The wrong browsers [extract]
Jan Tschichold, Designer: The Penguin YearsRichard B. Doubleday
Oak Knoll Press & Lund Humphries, £25
It gives me no pleasure to say that this is a truly dreadful book which leaves none of those involved with any credit whatsoever. It fails to give any new insight into Jan Tschichold’s time at Penguin Books; it shows no evidence of having been proof-read; it is riddled with factual errors; the colour photography, balance and reproduction is poor; and the design – despite bold claims to be based on Tschichold’s Penguin’s Composition Rules – bears no relationship to his work.
In terms of scholarship, reading the first paragraph of the blurb on the inside of the front dustjacket sets the tone for everything which follows: ‘Shortly after the Second World War, and following the success of its paperback rebranding, Penguin Books made the bold decision to completely redesign its publications. Their subsequent choice of designer would not only lead to the creation of an iconic brand but also lead to a revolution in typographic conventions.’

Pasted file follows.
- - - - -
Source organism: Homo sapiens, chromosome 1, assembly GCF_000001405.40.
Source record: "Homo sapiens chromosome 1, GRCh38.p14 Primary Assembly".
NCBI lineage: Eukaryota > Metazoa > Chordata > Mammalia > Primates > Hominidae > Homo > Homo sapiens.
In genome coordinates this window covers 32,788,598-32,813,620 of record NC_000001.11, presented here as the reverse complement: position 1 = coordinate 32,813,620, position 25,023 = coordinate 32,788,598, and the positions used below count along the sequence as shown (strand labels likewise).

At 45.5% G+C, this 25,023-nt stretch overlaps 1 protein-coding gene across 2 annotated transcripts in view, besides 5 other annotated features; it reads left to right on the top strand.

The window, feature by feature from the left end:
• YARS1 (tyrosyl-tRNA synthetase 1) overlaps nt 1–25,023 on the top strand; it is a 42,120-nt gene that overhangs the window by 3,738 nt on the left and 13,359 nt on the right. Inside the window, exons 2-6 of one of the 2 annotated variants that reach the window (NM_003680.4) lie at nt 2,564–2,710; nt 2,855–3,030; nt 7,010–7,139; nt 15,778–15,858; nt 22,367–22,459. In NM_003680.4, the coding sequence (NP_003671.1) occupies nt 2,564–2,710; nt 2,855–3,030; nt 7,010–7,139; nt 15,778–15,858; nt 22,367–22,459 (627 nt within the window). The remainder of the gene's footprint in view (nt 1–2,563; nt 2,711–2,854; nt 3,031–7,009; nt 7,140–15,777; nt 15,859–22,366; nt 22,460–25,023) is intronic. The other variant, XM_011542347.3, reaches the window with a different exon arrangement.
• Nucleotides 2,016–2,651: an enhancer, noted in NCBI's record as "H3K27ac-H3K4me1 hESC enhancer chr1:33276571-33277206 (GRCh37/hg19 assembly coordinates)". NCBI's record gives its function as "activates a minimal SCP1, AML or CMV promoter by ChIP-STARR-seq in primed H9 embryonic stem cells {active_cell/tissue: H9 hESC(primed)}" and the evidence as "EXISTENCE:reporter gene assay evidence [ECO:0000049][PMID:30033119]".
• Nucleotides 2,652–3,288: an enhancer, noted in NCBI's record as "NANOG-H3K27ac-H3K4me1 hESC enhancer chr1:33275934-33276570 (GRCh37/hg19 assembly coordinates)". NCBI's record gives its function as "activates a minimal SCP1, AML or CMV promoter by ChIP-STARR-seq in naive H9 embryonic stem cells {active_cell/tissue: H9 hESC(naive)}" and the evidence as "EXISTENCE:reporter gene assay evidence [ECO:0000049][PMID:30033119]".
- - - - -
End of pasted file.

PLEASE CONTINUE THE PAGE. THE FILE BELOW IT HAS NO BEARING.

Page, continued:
But there was no rebranding after the Second World War, simply the realisation that standards had slipped and the desire to improve them; ‘completely redesign’ is too strong; Penguin was already an iconic brand; and ‘rediscovery’ or ‘reevaluation’ would be more precise than ‘revolution’. And so it goes on. On every page a similar over-simplification of the facts which only results in ambiguity or inaccuracy.
The book has been published using what looks more like a first draft rather than a final manuscript. It is marred by misspellings, a curious use of capitalisation (monotype with lowercase ‘m’ in nearly all typeface names for instance), and flowery adjectives where keen observation would be better. Typefaces are ‘classic vintage’ (Scotch Roman fig.57); Perpetua is ‘expressive’ (fig.62) and ‘lyrical’ (fig.108), Bembo is ‘discrete’ (fig.65); Bell ‘dainty’ (fig.75); Poliphilus ‘adaptable’ (figs.82-83); Incorrect attributions include Bembo fig.61 & 108 (should be Perpetua); Caslon figs 76-77 (Caslon & Garamond); and the calligraphic logo from 1950 was by Elizabeth Friedlander not Schmoller . . .